Another core motif in TSHS is the use of light and darkness as it influences the audience’s emotions to Birdie and Sheila’s own experiences. This is particularly salient in the climactic revelation of Sheila’s confession that she “went off” with “Lipstick Larry” to save Bridie. Their confrontation is captured through the provocative dialogue, “Answer me Bridie [Firmly], you can’t tell the truth if you look away…” and the rhetorical answer provided by the lighting, “[Her answer is obvious… the lights slowly fade].” Lighting is a powerful visual technique allows audience to feel the desolation filling Sheila’s heart, and her hopes for Bridie’s acknowledgement of her sacrifice. Furthermore, a mutual rapport is established by both Sheila and Bridie’s confessions. Light in infused with music to express the cathartic joy, “[They dance … a very bright spot light on Bridie’s Shoe-Horn] with […Blue Danube. It is the music of joy and triumph and survival]”. The uplifting notes of Strauss’ composition and the highlighted shoe horn emphasis where all the negative emotions are purged and replaced with a renewed hope for the future. Therefore, Misto cleverly utilises light and darkness to construct distinct visual elements for the audience and thus allow them to sympathise with the characters.
Ultimately, the empathic and philosophical message of McLean’s song, is his desire to both capture the beauty of Gogh’s works, as well as the beauty of his creative mind. Is to explicitly captures the emotions Gogh has for his world which shifts the listener’s perception of Gogh and the contexts he lives in. The closing verses of his song is a meta imagery of Gogh’s works on display in the most famous museums. However, the imagery he uses seems lonely and forlorn, “Portraits hung in empty halls… Frame-less heads on nameless walls…” He laments through this vision of abandonment, that Gogh probably wanted to communicate an intimate and personal emotion through his series of self-portraits. However, for the post modern audience, their perception of Van Gogh are the million-dollar value artworks that are kept for prestige and investment. This is why Mclean emphasises that the portraits have, “Eyes that watch the world and can’t forget…” This personification communicates McLean’s dissapointment that a world that remains apathetic, “they would not listen, perhaps they never will…” indicating truth that unless the responder appreciate Van Gogh’s works for their artistic value alone, they will never appreciate the genius that was lost. Consequently, through using the visual elements McLean instructs the listener to perceive the genius and unniqueness in Gogh and his painting therefore feel for his true values.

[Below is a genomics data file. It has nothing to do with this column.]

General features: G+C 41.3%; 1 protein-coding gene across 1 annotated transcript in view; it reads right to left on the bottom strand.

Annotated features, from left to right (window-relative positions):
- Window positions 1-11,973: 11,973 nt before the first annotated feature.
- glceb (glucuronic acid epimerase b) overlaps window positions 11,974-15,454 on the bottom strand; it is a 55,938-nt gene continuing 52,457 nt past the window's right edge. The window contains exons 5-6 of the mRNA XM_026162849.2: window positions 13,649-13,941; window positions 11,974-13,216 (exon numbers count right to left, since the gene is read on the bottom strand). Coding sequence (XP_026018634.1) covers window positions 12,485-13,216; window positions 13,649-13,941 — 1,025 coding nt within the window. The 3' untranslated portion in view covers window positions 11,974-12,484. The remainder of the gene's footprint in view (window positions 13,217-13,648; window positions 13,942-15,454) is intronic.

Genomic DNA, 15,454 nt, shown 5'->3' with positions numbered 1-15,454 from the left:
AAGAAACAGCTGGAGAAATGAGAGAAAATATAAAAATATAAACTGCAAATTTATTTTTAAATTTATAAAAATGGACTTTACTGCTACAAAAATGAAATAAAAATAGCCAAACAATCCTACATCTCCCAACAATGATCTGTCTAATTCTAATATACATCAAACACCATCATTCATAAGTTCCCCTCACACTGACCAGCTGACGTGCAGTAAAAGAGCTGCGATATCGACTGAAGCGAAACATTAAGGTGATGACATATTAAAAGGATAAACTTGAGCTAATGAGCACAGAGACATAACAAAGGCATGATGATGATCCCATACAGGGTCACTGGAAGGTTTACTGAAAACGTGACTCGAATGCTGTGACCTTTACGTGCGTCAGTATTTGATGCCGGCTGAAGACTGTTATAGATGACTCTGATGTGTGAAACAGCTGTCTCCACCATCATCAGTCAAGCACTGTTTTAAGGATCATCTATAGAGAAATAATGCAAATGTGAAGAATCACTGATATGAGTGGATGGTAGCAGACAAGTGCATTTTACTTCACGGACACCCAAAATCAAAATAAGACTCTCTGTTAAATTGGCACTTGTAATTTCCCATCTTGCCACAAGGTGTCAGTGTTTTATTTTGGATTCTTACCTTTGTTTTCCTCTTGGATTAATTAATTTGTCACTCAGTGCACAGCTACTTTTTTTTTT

Therefore, distinctly visual representations are essential tools to emotionally and spiritually connect the responders with the characters. Both texts effectively demonstrate their power in expressing the complexity and uniqueness of the character’s experiences. It is because of these visual techniques, a far more meaningful and profound reflection is made possible. The employment of such distinct visuals evokes the responder to both emotional and physically responds to the characters and the events.